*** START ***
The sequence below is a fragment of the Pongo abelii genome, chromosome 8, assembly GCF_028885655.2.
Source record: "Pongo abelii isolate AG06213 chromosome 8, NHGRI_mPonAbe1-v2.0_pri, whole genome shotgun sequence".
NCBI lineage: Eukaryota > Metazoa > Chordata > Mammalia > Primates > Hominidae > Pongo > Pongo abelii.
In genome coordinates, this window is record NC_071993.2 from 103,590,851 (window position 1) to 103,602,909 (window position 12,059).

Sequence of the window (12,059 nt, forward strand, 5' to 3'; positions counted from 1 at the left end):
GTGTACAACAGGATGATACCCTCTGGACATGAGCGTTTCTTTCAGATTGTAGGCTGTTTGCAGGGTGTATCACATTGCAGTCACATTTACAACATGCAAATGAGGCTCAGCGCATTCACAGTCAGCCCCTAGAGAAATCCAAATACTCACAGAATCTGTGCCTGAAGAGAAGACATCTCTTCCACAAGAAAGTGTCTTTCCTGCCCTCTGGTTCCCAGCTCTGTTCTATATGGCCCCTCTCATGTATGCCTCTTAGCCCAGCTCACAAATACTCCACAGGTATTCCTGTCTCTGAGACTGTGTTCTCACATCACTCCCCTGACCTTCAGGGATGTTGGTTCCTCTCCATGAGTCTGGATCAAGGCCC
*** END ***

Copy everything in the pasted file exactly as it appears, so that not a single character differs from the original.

The sequence below is a fragment of the Pongo abelii genome, chromosome 8, assembly GCF_028885655.2.
Source record: "Pongo abelii isolate AG06213 chromosome 8, NHGRI_mPonAbe1-v2.0_pri, whole genome shotgun sequence".
NCBI lineage: Eukaryota > Metazoa > Chordata > Mammalia > Primates > Hominidae > Pongo > Pongo abelii.
In genome coordinates, this window is record NC_071993.2 from 103,590,851 (window position 1) to 103,602,909 (window position 12,059).

Sequence of the window (12,059 nt, forward strand, 5' to 3'; positions counted from 1 at the left end):
GTGTACAACAGGATGATACCCTCTGGACATGAGCGTTTCTTTCAGATTGTAGGCTGTTTGCAGGGTGTATCACATTGCAGTCACATTTACAACATGCAAATGAGGCTCAGCGCATTCACAGTCAGCCCCTAGAGAAATCCAAATACTCACAGAATCTGTGCCTGAAGAGAAGACATCTCTTCCACAAGAAAGTGTCTTTCCTGCCCTCTGGTTCCCAGCTCTGTTCTATATGGCCCCTCTCATGTATGCCTCTTAGCCCAGCTCACAAATACTCCACAGGTATTCCTGTCTCTGAGACTGTGTTCTCACATCACTCCCCTGACCTTCAGGGATGTTGGTTCCTCTCCATGAGTCTGGATCAAGGCCC